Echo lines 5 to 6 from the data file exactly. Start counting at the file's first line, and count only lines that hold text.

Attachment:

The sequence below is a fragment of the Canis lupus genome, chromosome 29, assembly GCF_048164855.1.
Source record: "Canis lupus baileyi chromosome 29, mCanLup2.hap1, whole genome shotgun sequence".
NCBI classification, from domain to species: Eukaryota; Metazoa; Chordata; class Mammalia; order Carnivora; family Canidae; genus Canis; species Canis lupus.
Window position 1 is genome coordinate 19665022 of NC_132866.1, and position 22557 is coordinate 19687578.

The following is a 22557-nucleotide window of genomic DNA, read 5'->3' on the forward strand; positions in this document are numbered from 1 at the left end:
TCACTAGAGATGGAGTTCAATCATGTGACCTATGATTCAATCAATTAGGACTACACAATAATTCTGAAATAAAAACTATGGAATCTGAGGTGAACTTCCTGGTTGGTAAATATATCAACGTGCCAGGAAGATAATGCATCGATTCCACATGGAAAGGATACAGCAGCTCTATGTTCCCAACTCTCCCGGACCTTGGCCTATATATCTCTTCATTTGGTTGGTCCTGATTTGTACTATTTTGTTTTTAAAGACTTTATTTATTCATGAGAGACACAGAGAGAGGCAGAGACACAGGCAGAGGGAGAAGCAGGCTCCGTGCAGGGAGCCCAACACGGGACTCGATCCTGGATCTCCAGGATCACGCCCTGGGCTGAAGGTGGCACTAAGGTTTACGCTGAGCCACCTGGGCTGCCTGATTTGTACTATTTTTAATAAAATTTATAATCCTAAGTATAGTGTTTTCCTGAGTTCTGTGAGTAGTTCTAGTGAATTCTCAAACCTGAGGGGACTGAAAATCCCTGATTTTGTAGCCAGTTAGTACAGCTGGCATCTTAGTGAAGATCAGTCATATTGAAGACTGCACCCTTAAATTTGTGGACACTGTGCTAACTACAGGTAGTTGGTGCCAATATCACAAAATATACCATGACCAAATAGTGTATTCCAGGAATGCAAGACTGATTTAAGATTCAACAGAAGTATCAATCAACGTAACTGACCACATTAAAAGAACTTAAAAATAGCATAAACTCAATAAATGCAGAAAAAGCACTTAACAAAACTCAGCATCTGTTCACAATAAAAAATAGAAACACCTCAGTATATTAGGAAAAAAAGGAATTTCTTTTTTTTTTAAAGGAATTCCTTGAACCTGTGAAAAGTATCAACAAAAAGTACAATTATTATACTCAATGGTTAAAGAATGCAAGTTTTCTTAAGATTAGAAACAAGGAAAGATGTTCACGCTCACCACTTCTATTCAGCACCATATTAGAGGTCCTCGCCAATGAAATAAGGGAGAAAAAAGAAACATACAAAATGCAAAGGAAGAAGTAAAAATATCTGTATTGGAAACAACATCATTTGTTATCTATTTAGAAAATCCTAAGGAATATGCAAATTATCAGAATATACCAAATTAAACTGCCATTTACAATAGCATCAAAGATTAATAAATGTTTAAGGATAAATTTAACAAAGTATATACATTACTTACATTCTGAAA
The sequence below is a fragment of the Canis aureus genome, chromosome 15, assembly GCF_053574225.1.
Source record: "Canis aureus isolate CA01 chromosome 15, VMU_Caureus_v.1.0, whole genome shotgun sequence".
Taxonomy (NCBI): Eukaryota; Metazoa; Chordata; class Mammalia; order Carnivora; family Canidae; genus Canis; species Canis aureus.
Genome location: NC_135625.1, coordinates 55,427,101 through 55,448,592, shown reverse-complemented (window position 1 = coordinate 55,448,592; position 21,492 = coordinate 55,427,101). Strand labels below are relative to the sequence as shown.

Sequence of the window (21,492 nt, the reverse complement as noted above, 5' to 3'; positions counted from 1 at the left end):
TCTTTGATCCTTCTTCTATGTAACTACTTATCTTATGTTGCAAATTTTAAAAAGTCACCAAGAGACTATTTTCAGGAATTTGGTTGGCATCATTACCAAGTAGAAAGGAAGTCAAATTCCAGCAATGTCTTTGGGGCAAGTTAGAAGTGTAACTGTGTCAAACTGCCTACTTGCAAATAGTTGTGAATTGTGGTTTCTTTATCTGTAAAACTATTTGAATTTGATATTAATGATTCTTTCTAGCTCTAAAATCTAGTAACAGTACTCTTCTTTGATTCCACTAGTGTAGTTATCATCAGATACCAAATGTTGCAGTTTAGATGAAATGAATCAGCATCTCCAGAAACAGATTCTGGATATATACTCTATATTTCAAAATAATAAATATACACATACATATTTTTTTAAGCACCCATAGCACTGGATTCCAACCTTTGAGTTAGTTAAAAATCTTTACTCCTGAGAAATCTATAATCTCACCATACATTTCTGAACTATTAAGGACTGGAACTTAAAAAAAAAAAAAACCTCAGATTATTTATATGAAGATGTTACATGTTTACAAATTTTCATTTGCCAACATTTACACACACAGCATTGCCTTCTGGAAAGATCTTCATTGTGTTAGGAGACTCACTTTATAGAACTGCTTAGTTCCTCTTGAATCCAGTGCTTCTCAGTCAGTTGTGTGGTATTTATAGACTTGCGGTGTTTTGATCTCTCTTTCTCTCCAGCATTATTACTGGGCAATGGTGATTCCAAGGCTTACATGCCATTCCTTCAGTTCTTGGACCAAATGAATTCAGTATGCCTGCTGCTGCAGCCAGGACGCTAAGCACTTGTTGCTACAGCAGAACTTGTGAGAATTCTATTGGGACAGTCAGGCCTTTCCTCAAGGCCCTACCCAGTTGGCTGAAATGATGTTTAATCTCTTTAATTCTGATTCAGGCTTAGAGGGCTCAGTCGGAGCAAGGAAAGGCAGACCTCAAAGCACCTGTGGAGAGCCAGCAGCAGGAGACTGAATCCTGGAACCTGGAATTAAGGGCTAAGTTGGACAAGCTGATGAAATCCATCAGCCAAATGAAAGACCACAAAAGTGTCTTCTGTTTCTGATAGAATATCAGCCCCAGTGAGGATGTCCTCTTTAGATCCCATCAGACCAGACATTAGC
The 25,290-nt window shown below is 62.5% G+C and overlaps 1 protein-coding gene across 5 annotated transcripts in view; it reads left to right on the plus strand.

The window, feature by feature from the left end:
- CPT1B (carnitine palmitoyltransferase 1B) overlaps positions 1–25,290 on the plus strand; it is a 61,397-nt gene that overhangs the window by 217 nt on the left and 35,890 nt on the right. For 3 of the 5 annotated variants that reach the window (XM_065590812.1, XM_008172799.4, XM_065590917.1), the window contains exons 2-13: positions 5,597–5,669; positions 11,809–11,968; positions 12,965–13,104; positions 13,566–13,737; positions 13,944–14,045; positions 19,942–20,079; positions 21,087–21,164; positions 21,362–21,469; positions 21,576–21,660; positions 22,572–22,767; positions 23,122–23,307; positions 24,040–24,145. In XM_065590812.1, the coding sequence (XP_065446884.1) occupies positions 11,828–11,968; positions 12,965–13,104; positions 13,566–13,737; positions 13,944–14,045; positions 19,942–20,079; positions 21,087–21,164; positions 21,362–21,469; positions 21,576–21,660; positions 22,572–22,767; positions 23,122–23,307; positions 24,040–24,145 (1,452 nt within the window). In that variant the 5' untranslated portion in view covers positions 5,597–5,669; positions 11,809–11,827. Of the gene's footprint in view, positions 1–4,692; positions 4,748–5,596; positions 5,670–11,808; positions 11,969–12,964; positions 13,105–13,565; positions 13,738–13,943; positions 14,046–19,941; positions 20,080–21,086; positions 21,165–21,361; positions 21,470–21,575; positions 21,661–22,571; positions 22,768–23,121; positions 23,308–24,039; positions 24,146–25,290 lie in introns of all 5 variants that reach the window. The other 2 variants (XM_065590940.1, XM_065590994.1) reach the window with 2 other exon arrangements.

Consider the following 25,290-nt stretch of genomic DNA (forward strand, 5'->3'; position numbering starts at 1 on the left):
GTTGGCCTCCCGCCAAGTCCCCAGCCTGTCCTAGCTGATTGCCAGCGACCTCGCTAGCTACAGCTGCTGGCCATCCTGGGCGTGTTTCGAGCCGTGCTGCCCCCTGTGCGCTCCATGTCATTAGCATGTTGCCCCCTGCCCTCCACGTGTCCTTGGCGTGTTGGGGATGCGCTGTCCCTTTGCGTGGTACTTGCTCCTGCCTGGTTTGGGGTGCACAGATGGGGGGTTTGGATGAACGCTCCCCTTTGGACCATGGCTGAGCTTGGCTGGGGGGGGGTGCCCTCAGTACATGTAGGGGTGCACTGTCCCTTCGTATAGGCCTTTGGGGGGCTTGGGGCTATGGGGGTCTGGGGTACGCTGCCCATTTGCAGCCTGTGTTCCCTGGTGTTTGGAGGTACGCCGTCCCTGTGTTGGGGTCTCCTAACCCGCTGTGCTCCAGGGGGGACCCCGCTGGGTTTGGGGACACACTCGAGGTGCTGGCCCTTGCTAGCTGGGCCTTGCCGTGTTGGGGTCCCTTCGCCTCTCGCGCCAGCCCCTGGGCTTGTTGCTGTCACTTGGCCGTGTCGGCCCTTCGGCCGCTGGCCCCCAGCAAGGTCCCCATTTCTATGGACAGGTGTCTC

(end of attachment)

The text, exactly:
The following is a 22557-nucleotide window of genomic DNA, read 5'->3' on the forward strand; positions in this document are numbered from 1 at the left end:
TCACTAGAGATGGAGTTCAATCATGTGACCTATGATTCAATCAATTAGGACTACACAATAATTCTGAAATAAAAACTATGGAATCTGAGGTGAACTTCCTGGTTGGTAAATATATCAACGTGCCAGGAAGATAATGCATCGATTCCACATGGAAAGGATACAGCAGCTCTATGTTCCCAACTCTCCCGGACCTTGGCCTATATATCTCTTCATTTGGTTGGTCCTGATTTGTACTATTTTGTTTTTAAAGACTTTATTTATTCATGAGAGACACAGAGAGAGGCAGAGACACAGGCAGAGGGAGAAGCAGGCTCCGTGCAGGGAGCCCAACACGGGACTCGATCCTGGATCTCCAGGATCACGCCCTGGGCTGAAGGTGGCACTAAGGTTTACGCTGAGCCACCTGGGCTGCCTGATTTGTACTATTTTTAATAAAATTTATAATCCTAAGTATAGTGTTTTCCTGAGTTCTGTGAGTAGTTCTAGTGAATTCTCAAACCTGAGGGGACTGAAAATCCCTGATTTTGTAGCCAGTTAGTACAGCTGGCATCTTAGTGAAGATCAGTCATATTGAAGACTGCACCCTTAAATTTGTGGACACTGTGCTAACTACAGGTAGTTGGTGCCAATATCACAAAATATACCATGACCAAATAGTGTATTCCAGGAATGCAAGACTGATTTAAGATTCAACAGAAGTATCAATCAACGTAACTGACCACATTAAAAGAACTTAAAAATAGCATAAACTCAATAAATGCAGAAAAAGCACTTAACAAAACTCAGCATCTGTTCACAATAAAAAATAGAAACACCTCAGTATATTAGGAAAAAAAGGAATTTCTTTTTTTTTTAAAGGAATTCCTTGAACCTGTGAAAAGTATCAACAAAAAGTACAATTATTATACTCAATGGTTAAAGAATGCAAGTTTTCTTAAGATTAGAAACAAGGAAAGATGTTCACGCTCACCACTTCTATTCAGCACCATATTAGAGGTCCTCGCCAATGAAATAAGGGAGAAAAAAGAAACATACAAAATGCAAAGGAAGAAGTAAAAATATCTGTATTGGAAACAACATCATTTGTTATCTATTTAGAAAATCCTAAGGAATATGCAAATTATCAGAATATACCAAATTAAACTGCCATTTACAATAGCATCAAAGATTAATAAATGTTTAAGGATAAATTTAACAAAGTATATACATTACTTACATTCTGAAA